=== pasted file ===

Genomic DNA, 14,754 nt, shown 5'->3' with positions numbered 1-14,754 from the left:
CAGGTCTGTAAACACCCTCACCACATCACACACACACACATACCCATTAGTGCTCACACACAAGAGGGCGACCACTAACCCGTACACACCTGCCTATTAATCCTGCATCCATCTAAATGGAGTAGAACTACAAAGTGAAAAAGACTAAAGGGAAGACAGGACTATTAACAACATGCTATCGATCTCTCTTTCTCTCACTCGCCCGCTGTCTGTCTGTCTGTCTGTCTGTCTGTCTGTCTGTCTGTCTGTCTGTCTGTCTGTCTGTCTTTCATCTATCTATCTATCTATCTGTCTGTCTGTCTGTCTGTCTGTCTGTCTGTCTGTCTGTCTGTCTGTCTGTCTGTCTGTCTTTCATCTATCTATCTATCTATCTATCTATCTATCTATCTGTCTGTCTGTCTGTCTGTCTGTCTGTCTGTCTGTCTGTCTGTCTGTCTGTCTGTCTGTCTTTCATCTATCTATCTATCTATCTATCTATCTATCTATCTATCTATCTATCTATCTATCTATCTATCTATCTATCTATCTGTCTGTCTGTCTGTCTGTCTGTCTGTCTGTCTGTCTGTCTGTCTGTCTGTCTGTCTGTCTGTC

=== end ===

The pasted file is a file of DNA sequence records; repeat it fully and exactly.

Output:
Genomic DNA, 14,754 nt, shown 5'->3' with positions numbered 1-14,754 from the left:
CAGGTCTGTAAACACCCTCACCACATCACACACACACACATACCCATTAGTGCTCACACACAAGAGGGCGACCACTAACCCGTACACACCTGCCTATTAATCCTGCATCCATCTAAATGGAGTAGAACTACAAAGTGAAAAAGACTAAAGGGAAGACAGGACTATTAACAACATGCTATCGATCTCTCTTTCTCTCACTCGCCCGCTGTCTGTCTGTCTGTCTGTCTGTCTGTCTGTCTGTCTGTCTGTCTGTCTGTCTGTCTGTCTTTCATCTATCTATCTATCTATCTGTCTGTCTGTCTGTCTGTCTGTCTGTCTGTCTGTCTGTCTGTCTGTCTGTCTGTCTGTCTTTCATCTATCTATCTATCTATCTATCTATCTATCTATCTGTCTGTCTGTCTGTCTGTCTGTCTGTCTGTCTGTCTGTCTGTCTGTCTGTCTGTCTGTCTTTCATCTATCTATCTATCTATCTATCTATCTATCTATCTATCTATCTATCTATCTATCTATCTATCTATCTATCTATCTGTCTGTCTGTCTGTCTGTCTGTCTGTCTGTCTGTCTGTCTGTCTGTCTGTCTGTCTGTCTGTC